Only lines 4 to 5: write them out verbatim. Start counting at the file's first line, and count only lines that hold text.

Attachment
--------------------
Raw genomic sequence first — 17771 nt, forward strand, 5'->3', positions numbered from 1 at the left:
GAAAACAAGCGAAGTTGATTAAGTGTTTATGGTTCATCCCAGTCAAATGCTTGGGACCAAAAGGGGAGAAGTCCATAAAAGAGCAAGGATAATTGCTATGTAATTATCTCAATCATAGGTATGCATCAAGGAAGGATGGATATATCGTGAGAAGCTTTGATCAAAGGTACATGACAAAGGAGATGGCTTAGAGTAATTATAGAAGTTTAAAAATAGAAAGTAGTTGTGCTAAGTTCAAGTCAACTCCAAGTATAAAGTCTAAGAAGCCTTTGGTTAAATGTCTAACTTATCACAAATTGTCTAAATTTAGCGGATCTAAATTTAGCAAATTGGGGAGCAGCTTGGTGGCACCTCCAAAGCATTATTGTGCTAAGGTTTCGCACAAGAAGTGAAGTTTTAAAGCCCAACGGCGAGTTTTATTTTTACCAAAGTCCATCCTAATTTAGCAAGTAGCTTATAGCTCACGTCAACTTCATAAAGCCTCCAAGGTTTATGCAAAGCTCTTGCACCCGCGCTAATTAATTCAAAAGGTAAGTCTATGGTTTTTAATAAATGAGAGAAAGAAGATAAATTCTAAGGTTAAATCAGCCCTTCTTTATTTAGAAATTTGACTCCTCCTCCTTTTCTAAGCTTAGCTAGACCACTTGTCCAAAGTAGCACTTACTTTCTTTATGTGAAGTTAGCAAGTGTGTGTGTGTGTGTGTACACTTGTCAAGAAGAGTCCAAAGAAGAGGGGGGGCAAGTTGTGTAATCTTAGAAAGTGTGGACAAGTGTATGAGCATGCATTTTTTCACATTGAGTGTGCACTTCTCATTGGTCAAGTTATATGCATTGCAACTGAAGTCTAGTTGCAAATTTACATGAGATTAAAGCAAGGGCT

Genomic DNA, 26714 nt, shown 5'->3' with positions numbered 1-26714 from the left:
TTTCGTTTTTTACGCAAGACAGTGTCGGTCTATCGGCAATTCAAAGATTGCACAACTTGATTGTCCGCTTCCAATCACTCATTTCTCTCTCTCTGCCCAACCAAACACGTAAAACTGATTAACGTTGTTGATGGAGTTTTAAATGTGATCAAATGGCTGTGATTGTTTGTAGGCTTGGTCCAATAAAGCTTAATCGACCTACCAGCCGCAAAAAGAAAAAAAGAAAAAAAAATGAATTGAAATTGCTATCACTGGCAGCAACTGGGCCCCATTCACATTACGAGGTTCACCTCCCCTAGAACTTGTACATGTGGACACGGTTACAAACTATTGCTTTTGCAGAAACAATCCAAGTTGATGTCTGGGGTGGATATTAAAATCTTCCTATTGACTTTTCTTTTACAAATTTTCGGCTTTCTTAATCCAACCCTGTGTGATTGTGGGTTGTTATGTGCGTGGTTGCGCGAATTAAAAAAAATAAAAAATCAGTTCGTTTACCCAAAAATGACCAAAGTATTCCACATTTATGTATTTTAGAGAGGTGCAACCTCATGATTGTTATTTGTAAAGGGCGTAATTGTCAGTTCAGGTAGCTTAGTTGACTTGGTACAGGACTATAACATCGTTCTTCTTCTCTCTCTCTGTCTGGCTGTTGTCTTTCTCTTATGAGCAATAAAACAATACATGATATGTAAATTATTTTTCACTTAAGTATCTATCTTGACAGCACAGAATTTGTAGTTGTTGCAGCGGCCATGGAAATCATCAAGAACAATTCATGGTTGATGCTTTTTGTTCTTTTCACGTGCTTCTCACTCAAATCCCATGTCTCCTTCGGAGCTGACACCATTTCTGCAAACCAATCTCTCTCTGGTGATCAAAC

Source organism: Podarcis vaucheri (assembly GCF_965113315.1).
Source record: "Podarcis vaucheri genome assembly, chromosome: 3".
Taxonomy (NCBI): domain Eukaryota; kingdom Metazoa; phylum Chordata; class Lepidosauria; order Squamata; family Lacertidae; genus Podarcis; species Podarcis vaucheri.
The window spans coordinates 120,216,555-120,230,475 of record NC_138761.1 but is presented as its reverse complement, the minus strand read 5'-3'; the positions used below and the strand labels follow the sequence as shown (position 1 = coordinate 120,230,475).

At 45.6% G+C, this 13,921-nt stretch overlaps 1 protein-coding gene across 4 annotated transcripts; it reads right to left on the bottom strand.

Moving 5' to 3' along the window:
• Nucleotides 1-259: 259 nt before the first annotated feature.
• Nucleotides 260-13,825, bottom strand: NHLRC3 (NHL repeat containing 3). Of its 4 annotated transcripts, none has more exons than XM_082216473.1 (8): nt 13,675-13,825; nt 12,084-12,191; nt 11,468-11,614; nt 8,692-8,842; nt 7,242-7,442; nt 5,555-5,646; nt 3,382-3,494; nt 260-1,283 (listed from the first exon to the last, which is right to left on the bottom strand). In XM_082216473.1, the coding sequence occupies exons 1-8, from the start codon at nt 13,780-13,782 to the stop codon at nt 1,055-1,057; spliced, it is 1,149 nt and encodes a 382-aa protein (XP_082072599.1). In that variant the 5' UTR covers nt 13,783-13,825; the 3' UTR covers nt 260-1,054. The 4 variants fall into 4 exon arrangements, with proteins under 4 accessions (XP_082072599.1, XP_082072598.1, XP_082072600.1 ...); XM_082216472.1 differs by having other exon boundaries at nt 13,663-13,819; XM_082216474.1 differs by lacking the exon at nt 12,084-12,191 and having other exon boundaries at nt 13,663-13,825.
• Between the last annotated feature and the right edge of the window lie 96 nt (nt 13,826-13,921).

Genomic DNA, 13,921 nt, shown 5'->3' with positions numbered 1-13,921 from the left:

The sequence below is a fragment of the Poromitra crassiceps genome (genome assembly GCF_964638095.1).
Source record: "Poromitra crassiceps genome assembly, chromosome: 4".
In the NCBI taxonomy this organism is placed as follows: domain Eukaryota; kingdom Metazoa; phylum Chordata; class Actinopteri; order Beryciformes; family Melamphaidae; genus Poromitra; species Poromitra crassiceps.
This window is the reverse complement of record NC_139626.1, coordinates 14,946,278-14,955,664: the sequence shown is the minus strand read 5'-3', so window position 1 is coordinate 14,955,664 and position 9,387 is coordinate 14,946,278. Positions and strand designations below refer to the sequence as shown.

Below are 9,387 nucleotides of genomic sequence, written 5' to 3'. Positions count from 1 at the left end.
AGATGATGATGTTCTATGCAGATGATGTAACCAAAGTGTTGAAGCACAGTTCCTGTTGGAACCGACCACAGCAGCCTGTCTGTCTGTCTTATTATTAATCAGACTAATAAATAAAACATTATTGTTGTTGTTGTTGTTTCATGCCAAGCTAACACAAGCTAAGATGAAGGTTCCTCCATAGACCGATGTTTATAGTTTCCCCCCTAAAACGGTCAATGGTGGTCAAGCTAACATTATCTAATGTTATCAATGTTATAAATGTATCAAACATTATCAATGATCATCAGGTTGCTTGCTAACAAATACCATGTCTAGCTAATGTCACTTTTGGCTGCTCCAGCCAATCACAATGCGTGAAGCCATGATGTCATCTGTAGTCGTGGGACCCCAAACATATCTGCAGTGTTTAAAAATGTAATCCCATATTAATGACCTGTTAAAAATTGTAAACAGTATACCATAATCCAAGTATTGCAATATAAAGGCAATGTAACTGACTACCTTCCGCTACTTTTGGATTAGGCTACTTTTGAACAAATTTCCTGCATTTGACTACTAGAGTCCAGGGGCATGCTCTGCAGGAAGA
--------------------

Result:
TTTCGTTTTTTACGCAAGACAGTGTCGGTCTATCGGCAATTCAAAGATTGCACAACTTGATTGTCCGCTTCCAATCACTCATTTCTCTCTCTCTGCCCAACCAAACACGTAAAACTGATTAACGTTGTTGATGGAGTTTTAAATGTGATCAAATGGCTGTGATTGTTTGTAGGCTTGGTCCAATAAAGCTTAATCGACCTACCAGCCGCAAAAAGAAAAAAAGAAAAAAAAATGAATTGAAATTGCTATCACTGGCAGCAACTGGGCCCCATTCACATTACGAGGTTCACCTCCCCTAGAACTTGTACATGTGGACACGGTTACAAACTATTGCTTTTGCAGAAACAATCCAAGTTGATGTCTGGGGTGGATATTAAAATCTTCCTATTGACTTTTCTTTTACAAATTTTCGGCTTTCTTAATCCAACCCTGTGTGATTGTGGGTTGTTATGTGCGTGGTTGCGCGAATTAAAAAAAATAAAAAATCAGTTCGTTTACCCAAAAATGACCAAAGTATTCCACATTTATGTATTTTAGAGAGGTGCAACCTCATGATTGTTATTTGTAAAGGGCGTAATTGTCAGTTCAGGTAGCTTAGTTGACTTGGTACAGGACTATAACATCGTTCTTCTTCTCTCTCTCTGTCTGGCTGTTGTCTTTCTCTTATGAGCAATAAAACAATACATGATATGTAAATTATTTTTCACTTAAGTATCTATCTTGACAGCACAGAATTTGTAGTTGTTGCAGCGGCCATGGAAATCATCAAGAACAATTCATGGTTGATGCTTTTTGTTCTTTTCACGTGCTTCTCACTCAAATCCCATGTCTCCTTCGGAGCTGACACCATTTCTGCAAACCAATCTCTCTCTGGTGATCAAAC

Source organism: Podarcis vaucheri (assembly GCF_965113315.1).